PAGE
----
Or Choose a Link Below

Akron
Alabama
Alaska
Albany-Schenectady
Alberta
Albuquerque
Anchorage
Antioch
Arizona
Arkansas
Arlington
Atlanta
Austin
Bakersfield
Baltimore
Bangor
Baton Rouge
Beaverton
Bend
Berkeley
Billings
Birmingham
Brampton
Boise
Boston
British Columbia
Buffalo
Burbank
Burlington
Calgary
California
Cambridge
Charlotte
Chattanooga
Chicago
Chico-Redding
Cincinnati
Cleveland
Colorado
Colorado Springs
Columbia
Columbus
Corpus Christi
Connecticut
Clearwater
Dallas-Ft. Worth
Daly City
Davenport
Dayton
Delaware
Des Moines
Denver
Detroit
District of Columbia
El Paso
Elgin
Erie
Eugene
Fairfield
Flint
Florida
Fort Lauderdale
Fort Meyers
Eureka
Fort Worth
Fredericksburg
Freehold
Fresno
Gainesville
Georgia
Glendale
Glendive
Grand Junction
Grand Rapids
Green Bay
Greensboro
Greenville
Gresham
Hartford
Halifax
Harrisburg
Hawaii
High Point
Hockessin
Honolulu
Houston
Huntington Beach
Idaho
Illinois
Indiana
Indianapolis
Iowa
Irvine
Jackson
Jacksonsville
Johnstown-Altoona
Kansas
Kansas City
Kentucky
Knoxville
Labrador
La Crosse-Eau Claire
Laredo
Las Vegas
Lewisville
Lexington
Little Rock
Long Beach
Los Angeles
Louisiana
Lowell
Louisville
Lugoff
Madison
Maine
Manitoba
Maryland
Massachusetts
Medford-Klamath Falls
Memphis
Mesa

Minnesota
Miami
Michigan
Milwaukee
Minneapolis-St. Paul
Mississippi
Missouri
Mobile
Modesto
Montana
Monterey-Salinas
Montreal
Murfreesboro
Nashville
Nebraska
Nevada
New Brunswick
New Hampshire
New Jersey
New Mexico
New Orleans
New York
New York City
Newfoundland
Norfolk
Norwalk
North Carolina
North Dakota
Northfield
Northwest Territories
Nova Scotia
Nunavut
Oakland
Ohio
Oklahoma
Oklahoma City
Omaha
Ontario
Oregon
Orlando
Ottawa
Palm Bay
Palm Beach
Palm Springs
Plano
Pasadena
Pennsylvania
Philadelphia
Phoenix
Pittsburgh
Portland
Prince Edward Island
Pompano Beach
Portsmouth
Providence
Puerto Rico
Pueblo
Quebec
Raleigh
Reno
Richmond
Rhode Island
Richardson
Roanoke-Lynchburg
Rochester
Round Rock
Sacramento
Salt Lake City
San Antonio
San Diego
San Francisco
San Jose
Santa Barbara
Santa Rosa
Savannah
San Buenaventura
Saskatchewan
Seattle
Sioux Falls
Shreveport
South Bend
South Carolina
South Dakota
Springfield
Springfield-Holyoke
Spokane
St Louis
Syracuse
Tallahassee
Tampa
Tennessee
Texas
Toledo
Toronto
Tucson
Tulsa
Tyler-Longview
Utah
Vancouver
Vermont
Virginia
Virginia Beach
Waco
Washington
Washington D.C.
West Covina
West Hollywood
West Jordan
West Virginia
West Virginia
White Plains
Wichita
West Palm Beach
Wilkes Barre-Scranton
Wilmington
Winchester
Winnipeg
Wisconsin
Wyoming
Yakima-Pasco
Yukon
Yuma
Twitter- The Dog Den

Find Greyhound Puppies with our Free Breeder search!

Enter your 5 digit US Zip code or
your 6-character Canadian Postal Code.

Doggies Blog Icon

Doggies Blog:
Latest Posts

 Subscribe

     
 
 
Doggies den logo

Doggies Den:
Latest Articles

Homemade Thanksgiving Treats for Your Dog Homemade Thanksgiving Treats for Your Dog

NUTRITION We all want to include our dogs in our holiday celebrations, but hopefully, you're aware that sharing table scraps with your dog isn't always the best idea.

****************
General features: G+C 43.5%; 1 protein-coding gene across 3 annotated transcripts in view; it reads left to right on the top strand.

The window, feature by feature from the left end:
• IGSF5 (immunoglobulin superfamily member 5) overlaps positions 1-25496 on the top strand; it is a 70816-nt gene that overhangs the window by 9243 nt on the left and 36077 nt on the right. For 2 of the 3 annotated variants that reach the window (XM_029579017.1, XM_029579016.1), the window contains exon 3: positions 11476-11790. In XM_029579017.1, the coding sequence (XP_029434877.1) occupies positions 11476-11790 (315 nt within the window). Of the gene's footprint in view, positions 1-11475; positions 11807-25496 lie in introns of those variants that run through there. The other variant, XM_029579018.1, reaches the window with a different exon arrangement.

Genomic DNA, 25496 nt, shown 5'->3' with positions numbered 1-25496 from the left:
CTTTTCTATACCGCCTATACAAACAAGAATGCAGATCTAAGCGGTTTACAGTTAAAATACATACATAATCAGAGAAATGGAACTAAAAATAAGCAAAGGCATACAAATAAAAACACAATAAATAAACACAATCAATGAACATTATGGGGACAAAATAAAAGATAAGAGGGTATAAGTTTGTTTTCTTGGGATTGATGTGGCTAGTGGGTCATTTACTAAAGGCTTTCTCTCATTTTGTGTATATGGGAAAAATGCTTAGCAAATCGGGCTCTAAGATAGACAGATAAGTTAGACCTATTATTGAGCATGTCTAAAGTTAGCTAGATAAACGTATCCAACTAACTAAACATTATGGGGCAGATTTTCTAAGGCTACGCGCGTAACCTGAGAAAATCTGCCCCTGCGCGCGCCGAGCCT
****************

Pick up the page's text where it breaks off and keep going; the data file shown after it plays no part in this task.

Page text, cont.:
Keeping Your Dog Safe during the Summer Months Keeping Your Dog Safe during the Summer Months

HEALTH Summer is coming on fast, so it’s time to plan how you will keep your dog safe and healthy through the lazy, carefree, warm days.


Canine Thanksgiving Feast Canine Thanksgiving Feast

NUTRITION With the wide variety of food at Thanksgiving dinner, chances are you'll want to give your dog something special, too. If you're contemplating what to feed your dog for the holiday, here is a guide to a great Canine Thanksgiving Feast.


Vaccination Time Again-Keeping Your Puppy Healthy Vaccination Time Again-Keeping Your Puppy Healthy

DOG HEALTH So you have your new puppy picked out. There are quite a few shots, treatments and examinations that will keep the newest member of your family healthy.


Dog Walking Tips Every Owner Should Know Dog Walking Tips Every Owner Should Know

DOG FUN Walking your dog is not only crucial to keeping him healthy and happy, it strengthens the bond between your canine friend and his caregiver. There are a lot of obstacles out there. Don’t forget these simple tips to keep your walk fun and safe in the outside world.


The Benefits of Physiotherapy for your Dog The Benefits of Physiotherapy for your Dog

HEALTH The same techniques that physiotherapists use to treat a variety of injuries and conditions in humans have been adapted to suit animals with great success. Family pets, show dogs, and working dogs can all benefit greatly from physiotherapy.  Dogs whose activities involve a lot of agility are especially susceptible to the types of problems that physiotherapy can address.


The Decision- Adding a Dog to Your Family The Decision- Adding a Dog to Your Family

FIRST TIME OWNERSBringing a dog into your family is a decision where many people don’t realize it’s magnitude until after they have the dog. There are a number of things that you need to research before you decide to purchase a dog, and it starts right in your own home.


Bringing Your Dog Into Your New Baby's Life Bringing Your Dog Into Your New Baby's Life

HEALTH Many believe that a dog and a new baby cannot happily coexist, so therefore the dog has to go.  This is not necessarily the case.  A new baby does not mean you have to abandon your dog.